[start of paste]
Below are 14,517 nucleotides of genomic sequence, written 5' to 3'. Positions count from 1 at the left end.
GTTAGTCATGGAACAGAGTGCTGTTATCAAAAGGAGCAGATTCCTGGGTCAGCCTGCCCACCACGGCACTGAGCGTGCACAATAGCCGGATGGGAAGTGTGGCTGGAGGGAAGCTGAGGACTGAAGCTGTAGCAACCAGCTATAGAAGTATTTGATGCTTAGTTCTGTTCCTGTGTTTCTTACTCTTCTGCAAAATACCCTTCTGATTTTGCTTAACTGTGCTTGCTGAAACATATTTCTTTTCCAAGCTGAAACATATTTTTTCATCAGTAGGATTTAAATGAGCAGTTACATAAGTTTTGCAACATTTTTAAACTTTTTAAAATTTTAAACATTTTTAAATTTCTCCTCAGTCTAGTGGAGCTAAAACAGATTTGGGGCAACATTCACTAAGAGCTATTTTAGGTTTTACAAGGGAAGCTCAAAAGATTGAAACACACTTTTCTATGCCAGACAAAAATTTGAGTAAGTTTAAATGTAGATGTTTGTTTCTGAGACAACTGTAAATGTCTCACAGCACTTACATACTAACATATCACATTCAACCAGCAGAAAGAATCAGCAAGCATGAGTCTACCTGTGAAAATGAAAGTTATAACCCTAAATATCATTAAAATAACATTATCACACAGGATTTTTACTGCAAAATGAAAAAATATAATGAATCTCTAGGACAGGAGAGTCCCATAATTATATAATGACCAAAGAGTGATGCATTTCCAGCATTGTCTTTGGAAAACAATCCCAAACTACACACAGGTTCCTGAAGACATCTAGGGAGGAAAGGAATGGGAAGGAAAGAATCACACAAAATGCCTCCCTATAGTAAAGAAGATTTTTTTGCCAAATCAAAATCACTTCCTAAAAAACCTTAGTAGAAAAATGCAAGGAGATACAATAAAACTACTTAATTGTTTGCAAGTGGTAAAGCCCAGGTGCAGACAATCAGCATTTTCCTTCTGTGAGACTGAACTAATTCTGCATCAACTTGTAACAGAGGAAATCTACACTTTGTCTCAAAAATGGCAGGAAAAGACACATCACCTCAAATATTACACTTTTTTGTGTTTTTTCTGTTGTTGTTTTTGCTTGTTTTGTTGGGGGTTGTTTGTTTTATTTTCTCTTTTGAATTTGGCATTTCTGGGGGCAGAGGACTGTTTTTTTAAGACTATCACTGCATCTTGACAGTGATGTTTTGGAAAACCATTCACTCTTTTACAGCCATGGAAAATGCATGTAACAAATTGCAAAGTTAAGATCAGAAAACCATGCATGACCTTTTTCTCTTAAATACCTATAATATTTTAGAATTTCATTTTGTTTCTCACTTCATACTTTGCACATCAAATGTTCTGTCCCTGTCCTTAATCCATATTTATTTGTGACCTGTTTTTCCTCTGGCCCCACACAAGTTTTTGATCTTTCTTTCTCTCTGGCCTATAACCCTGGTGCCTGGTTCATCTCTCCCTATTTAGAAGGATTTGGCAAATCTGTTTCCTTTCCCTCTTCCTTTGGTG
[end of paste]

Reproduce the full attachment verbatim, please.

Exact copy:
Below are 14,517 nucleotides of genomic sequence, written 5' to 3'. Positions count from 1 at the left end.
GTTAGTCATGGAACAGAGTGCTGTTATCAAAAGGAGCAGATTCCTGGGTCAGCCTGCCCACCACGGCACTGAGCGTGCACAATAGCCGGATGGGAAGTGTGGCTGGAGGGAAGCTGAGGACTGAAGCTGTAGCAACCAGCTATAGAAGTATTTGATGCTTAGTTCTGTTCCTGTGTTTCTTACTCTTCTGCAAAATACCCTTCTGATTTTGCTTAACTGTGCTTGCTGAAACATATTTCTTTTCCAAGCTGAAACATATTTTTTCATCAGTAGGATTTAAATGAGCAGTTACATAAGTTTTGCAACATTTTTAAACTTTTTAAAATTTTAAACATTTTTAAATTTCTCCTCAGTCTAGTGGAGCTAAAACAGATTTGGGGCAACATTCACTAAGAGCTATTTTAGGTTTTACAAGGGAAGCTCAAAAGATTGAAACACACTTTTCTATGCCAGACAAAAATTTGAGTAAGTTTAAATGTAGATGTTTGTTTCTGAGACAACTGTAAATGTCTCACAGCACTTACATACTAACATATCACATTCAACCAGCAGAAAGAATCAGCAAGCATGAGTCTACCTGTGAAAATGAAAGTTATAACCCTAAATATCATTAAAATAACATTATCACACAGGATTTTTACTGCAAAATGAAAAAATATAATGAATCTCTAGGACAGGAGAGTCCCATAATTATATAATGACCAAAGAGTGATGCATTTCCAGCATTGTCTTTGGAAAACAATCCCAAACTACACACAGGTTCCTGAAGACATCTAGGGAGGAAAGGAATGGGAAGGAAAGAATCACACAAAATGCCTCCCTATAGTAAAGAAGATTTTTTTGCCAAATCAAAATCACTTCCTAAAAAACCTTAGTAGAAAAATGCAAGGAGATACAATAAAACTACTTAATTGTTTGCAAGTGGTAAAGCCCAGGTGCAGACAATCAGCATTTTCCTTCTGTGAGACTGAACTAATTCTGCATCAACTTGTAACAGAGGAAATCTACACTTTGTCTCAAAAATGGCAGGAAAAGACACATCACCTCAAATATTACACTTTTTTGTGTTTTTTCTGTTGTTGTTTTTGCTTGTTTTGTTGGGGGTTGTTTGTTTTATTTTCTCTTTTGAATTTGGCATTTCTGGGGGCAGAGGACTGTTTTTTTAAGACTATCACTGCATCTTGACAGTGATGTTTTGGAAAACCATTCACTCTTTTACAGCCATGGAAAATGCATGTAACAAATTGCAAAGTTAAGATCAGAAAACCATGCATGACCTTTTTCTCTTAAATACCTATAATATTTTAGAATTTCATTTTGTTTCTCACTTCATACTTTGCACATCAAATGTTCTGTCCCTGTCCTTAATCCATATTTATTTGTGACCTGTTTTTCCTCTGGCCCCACACAAGTTTTTGATCTTTCTTTCTCTCTGGCCTATAACCCTGGTGCCTGGTTCATCTCTCCCTATTTAGAAGGATTTGGCAAATCTGTTTCCTTTCCCTCTTCCTTTGGTG